As it so often does in life, once again, size matters.
An unavoidable limitation of cooking in a small space is the very fact that one is cooking in a small space. Everything, by necessity, is smaller- smaller burners mean smaller pots and pans, which can, and does limit one’s ability to cook beef.
A 16 oz ribeye steak for example, would overwhelm our hand-span – wide “big” skillet.
Thus, when the crew of Whiskeyjack has a hankering for bovine protein that doesn't come wrapped in a bun, we turn to tenderloin.
Tenderloin is a small oblong roast, ideal for two-burner cooking.
Here's our recipe for Tenderloin in a Red Wine Reduction
1 2 lb-ish beef tenerloin, cut in half to fit pan.
1 shallot diced
1 clove garlic peeled and minced
1 vidalia onion, peeled and diced
1 carrot, sliced
1 stalk of celery, sliced
Handfull of sliced mushrooms (optional)
1 zucchini, sliced into 1/4" thick slices.
1 tsp olive oil or 1 dollop of butter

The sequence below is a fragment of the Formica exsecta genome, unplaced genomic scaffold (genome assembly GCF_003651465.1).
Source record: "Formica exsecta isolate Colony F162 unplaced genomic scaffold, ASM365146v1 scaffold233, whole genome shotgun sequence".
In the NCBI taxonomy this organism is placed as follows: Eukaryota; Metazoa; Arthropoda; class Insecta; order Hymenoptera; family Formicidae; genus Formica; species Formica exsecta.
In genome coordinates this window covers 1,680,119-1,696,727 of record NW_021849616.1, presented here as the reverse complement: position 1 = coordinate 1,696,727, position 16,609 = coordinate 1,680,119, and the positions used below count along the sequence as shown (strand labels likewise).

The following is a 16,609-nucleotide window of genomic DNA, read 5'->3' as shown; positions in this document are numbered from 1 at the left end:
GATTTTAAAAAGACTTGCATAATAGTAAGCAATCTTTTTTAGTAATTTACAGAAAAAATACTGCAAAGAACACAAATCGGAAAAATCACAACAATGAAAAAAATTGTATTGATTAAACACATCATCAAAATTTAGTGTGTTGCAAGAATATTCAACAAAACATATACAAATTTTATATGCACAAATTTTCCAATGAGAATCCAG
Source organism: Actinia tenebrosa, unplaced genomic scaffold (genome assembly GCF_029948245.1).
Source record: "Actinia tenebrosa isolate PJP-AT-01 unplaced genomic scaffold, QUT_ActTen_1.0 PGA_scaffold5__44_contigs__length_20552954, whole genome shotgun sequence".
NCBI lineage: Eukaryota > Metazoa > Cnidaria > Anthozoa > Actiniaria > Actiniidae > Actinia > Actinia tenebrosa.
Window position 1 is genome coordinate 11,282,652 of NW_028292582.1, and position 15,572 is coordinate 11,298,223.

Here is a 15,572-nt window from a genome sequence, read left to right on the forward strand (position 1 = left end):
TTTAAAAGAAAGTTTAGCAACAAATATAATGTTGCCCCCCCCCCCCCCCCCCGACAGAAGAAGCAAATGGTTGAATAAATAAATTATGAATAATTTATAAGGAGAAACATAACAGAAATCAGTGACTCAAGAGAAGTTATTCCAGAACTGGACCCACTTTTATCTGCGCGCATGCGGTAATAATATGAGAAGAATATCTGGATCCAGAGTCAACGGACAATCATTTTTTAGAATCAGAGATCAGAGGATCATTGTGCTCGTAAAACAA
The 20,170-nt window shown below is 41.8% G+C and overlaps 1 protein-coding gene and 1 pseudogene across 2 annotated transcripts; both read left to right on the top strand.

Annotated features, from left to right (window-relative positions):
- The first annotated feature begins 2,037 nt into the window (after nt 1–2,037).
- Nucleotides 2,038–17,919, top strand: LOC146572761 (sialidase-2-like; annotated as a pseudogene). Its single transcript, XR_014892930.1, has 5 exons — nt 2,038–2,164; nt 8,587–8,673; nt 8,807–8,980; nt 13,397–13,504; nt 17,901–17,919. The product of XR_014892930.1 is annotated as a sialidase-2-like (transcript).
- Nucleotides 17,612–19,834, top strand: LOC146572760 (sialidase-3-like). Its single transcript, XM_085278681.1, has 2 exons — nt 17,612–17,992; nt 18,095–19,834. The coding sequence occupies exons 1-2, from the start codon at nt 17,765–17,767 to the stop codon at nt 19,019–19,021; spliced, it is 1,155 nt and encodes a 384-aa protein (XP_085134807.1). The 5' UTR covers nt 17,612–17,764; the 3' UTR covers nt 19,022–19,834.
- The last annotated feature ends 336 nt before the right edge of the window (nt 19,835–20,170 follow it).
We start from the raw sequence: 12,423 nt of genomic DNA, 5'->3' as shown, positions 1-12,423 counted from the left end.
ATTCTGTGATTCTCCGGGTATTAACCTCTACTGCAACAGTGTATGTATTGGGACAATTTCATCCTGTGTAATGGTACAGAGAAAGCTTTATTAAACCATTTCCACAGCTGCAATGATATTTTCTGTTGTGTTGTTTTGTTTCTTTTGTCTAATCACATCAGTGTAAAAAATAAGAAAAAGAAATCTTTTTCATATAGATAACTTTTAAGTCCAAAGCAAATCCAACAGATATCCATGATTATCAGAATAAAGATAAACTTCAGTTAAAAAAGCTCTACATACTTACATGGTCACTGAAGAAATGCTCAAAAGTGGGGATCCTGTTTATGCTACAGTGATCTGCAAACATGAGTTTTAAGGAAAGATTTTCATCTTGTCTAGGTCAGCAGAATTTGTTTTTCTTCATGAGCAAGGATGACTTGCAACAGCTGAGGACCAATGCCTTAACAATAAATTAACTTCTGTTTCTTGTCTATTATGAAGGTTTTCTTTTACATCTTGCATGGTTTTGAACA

2 tsp worcestershire sauce
1 dash balsamic vinegar
1 bottle of red wine
Spices- I like rosemary, tarragon a little salt and pepper.
Pour a glass of wine.
Cut tenderloin to fit skillet.
Put tenderloin on plate, pat on some spices and a little worcestershire sauce.
Warm up your skillet- you want your pan to be HOT before introducing the beef.
Add dollop of butter or olive oil to pan. (Because of the lack of temperature control on our crude stove, I prefer to use olive oil when searing.)
When pan is hot, add tenderloin.
When tenderloin is seared on once side, (about a minute) turn and add veggies (except 'shrooms) to pan.
About a minute later, turn tenderloin to side number 3, and add a glug or three of wine to the pan.
Another minute or two later, turn the tenderloin one last time, then reduce heat to medium-ish, and cover.
We uses another pot as a lid.
Easy, tasty, and less grease than burgers.
"Talk the Dock!"